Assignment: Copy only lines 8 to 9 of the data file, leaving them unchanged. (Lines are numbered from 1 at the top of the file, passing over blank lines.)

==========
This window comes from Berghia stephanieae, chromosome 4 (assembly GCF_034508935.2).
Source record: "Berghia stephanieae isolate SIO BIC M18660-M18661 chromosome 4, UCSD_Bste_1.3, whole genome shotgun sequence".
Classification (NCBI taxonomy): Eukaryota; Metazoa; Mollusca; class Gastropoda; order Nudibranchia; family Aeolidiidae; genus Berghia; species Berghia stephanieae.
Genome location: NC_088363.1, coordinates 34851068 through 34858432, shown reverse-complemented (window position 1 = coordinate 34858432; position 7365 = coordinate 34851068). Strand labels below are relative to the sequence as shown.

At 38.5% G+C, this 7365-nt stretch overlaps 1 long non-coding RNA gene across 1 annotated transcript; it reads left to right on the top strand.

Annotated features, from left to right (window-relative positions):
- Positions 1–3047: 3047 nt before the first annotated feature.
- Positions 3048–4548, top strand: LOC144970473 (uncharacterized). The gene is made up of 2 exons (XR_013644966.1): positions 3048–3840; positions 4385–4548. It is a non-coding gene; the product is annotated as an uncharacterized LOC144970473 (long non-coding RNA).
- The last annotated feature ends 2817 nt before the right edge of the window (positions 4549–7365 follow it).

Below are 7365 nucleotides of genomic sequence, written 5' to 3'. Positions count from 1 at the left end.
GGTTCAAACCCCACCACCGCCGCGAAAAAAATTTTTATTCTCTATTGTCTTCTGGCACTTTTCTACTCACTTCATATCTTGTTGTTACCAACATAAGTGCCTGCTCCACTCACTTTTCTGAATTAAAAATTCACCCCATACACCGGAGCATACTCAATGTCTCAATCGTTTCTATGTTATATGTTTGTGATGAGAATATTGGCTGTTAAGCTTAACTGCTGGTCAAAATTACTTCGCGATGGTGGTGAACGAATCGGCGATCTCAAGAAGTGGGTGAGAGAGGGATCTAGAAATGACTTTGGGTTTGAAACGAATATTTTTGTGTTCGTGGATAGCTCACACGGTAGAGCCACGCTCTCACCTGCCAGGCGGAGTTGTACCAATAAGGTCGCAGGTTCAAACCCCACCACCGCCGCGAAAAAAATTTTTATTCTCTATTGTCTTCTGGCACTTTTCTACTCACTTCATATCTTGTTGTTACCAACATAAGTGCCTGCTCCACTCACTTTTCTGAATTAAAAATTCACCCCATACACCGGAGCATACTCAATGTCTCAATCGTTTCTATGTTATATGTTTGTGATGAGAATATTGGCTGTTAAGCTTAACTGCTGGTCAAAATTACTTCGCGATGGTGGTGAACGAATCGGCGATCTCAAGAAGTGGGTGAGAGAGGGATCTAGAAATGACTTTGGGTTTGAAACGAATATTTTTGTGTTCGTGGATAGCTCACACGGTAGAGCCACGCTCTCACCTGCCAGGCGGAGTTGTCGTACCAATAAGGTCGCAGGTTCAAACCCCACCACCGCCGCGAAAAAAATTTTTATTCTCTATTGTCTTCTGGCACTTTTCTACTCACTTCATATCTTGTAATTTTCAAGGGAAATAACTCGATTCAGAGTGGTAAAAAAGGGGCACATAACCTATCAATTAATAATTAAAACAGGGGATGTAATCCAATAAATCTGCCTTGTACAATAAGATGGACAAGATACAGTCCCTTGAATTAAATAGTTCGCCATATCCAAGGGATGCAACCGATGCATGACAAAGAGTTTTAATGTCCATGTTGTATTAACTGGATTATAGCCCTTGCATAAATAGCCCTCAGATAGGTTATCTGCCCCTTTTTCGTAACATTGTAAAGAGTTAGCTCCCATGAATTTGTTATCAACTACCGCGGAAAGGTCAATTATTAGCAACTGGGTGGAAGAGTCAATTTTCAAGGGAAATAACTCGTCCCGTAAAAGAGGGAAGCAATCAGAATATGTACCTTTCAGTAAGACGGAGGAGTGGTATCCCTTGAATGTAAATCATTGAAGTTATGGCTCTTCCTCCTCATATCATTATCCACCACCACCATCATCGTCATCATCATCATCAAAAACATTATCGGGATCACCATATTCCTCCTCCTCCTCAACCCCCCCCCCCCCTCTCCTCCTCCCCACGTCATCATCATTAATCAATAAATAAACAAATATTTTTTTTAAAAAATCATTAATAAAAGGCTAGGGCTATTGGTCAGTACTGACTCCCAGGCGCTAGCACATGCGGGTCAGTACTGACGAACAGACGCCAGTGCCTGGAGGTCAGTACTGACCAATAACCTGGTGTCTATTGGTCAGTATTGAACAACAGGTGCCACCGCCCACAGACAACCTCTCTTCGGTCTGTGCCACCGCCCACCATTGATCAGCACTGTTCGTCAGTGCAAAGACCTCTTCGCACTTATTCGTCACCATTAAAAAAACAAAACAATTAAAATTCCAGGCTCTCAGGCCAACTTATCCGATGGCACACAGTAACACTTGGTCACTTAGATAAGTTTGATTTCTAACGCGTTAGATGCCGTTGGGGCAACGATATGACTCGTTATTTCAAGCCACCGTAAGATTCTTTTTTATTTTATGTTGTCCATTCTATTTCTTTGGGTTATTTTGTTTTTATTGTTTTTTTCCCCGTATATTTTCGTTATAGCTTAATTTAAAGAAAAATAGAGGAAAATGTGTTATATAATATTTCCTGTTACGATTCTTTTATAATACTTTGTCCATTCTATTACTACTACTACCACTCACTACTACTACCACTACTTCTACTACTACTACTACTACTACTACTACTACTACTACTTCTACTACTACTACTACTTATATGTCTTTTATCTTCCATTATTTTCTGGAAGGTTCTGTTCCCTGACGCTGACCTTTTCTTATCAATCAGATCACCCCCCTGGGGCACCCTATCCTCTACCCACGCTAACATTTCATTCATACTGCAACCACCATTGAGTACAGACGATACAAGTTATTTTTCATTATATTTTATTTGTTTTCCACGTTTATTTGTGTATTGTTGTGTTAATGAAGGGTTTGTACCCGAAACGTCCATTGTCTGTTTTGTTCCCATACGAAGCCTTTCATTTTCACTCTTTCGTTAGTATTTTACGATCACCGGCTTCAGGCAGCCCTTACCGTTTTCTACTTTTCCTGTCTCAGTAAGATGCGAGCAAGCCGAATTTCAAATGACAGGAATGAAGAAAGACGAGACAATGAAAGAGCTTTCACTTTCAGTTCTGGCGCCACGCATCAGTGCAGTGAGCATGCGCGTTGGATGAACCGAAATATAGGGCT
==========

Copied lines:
- Positions 3048–4548, top strand: LOC144970473 (uncharacterized). The gene is made up of 2 exons (XR_013644966.1): positions 3048–3840; positions 4385–4548. It is a non-coding gene; the product is annotated as an uncharacterized LOC144970473 (long non-coding RNA).
- The last annotated feature ends 2817 nt before the right edge of the window (positions 4549–7365 follow it).